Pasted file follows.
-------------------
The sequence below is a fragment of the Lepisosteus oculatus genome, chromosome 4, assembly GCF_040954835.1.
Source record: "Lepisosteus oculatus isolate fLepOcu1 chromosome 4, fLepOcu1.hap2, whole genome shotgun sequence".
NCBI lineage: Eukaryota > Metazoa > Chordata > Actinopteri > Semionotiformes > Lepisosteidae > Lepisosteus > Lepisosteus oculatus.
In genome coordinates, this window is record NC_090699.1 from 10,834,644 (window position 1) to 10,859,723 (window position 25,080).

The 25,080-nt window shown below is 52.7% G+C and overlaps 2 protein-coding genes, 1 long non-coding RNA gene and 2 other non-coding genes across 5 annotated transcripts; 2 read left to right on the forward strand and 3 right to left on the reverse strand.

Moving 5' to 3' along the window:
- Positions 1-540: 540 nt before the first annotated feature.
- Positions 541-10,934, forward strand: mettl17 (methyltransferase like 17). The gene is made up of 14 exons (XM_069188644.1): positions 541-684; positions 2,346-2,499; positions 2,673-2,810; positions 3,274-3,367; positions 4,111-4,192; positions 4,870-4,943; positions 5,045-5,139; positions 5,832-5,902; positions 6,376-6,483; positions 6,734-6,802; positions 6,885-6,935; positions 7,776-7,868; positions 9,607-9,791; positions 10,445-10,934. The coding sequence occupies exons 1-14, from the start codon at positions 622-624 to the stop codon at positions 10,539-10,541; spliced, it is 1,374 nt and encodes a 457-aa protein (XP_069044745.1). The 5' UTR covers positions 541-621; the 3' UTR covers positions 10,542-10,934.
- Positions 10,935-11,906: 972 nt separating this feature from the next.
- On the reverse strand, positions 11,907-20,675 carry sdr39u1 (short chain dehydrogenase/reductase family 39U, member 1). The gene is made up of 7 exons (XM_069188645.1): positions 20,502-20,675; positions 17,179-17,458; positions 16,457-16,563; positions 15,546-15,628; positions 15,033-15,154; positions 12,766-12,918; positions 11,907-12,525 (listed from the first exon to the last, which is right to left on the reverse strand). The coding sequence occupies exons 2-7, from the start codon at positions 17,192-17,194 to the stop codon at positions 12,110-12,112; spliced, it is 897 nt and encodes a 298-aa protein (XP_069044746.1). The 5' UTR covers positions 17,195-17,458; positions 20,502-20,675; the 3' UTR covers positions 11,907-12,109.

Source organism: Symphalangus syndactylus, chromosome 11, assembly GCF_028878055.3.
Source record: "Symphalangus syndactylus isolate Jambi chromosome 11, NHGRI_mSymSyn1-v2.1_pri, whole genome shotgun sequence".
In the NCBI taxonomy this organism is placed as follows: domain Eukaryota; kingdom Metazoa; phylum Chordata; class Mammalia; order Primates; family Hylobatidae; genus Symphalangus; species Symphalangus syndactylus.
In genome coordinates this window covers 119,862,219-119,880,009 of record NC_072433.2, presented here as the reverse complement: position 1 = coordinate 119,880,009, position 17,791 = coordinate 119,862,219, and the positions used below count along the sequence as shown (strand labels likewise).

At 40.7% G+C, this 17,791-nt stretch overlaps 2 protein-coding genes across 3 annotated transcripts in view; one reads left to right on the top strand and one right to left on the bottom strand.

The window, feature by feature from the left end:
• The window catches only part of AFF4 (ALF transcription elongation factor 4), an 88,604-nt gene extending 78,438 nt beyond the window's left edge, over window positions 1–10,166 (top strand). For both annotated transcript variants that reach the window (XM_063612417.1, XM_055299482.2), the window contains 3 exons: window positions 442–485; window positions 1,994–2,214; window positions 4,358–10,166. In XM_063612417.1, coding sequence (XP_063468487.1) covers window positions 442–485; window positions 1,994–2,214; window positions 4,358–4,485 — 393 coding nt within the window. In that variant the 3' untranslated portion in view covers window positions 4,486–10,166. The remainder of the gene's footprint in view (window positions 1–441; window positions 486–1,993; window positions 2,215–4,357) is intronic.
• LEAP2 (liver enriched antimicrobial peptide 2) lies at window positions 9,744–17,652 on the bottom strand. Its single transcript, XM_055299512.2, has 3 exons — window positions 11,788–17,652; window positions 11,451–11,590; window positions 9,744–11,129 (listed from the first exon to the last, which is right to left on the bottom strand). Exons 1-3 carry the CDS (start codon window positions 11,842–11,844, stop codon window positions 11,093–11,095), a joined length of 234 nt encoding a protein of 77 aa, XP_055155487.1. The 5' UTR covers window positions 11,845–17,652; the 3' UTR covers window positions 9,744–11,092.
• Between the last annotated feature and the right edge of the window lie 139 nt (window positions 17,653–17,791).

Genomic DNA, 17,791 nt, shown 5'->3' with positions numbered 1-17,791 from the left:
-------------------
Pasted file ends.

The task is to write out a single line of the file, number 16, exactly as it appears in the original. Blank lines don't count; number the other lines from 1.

The window, feature by feature from the left end: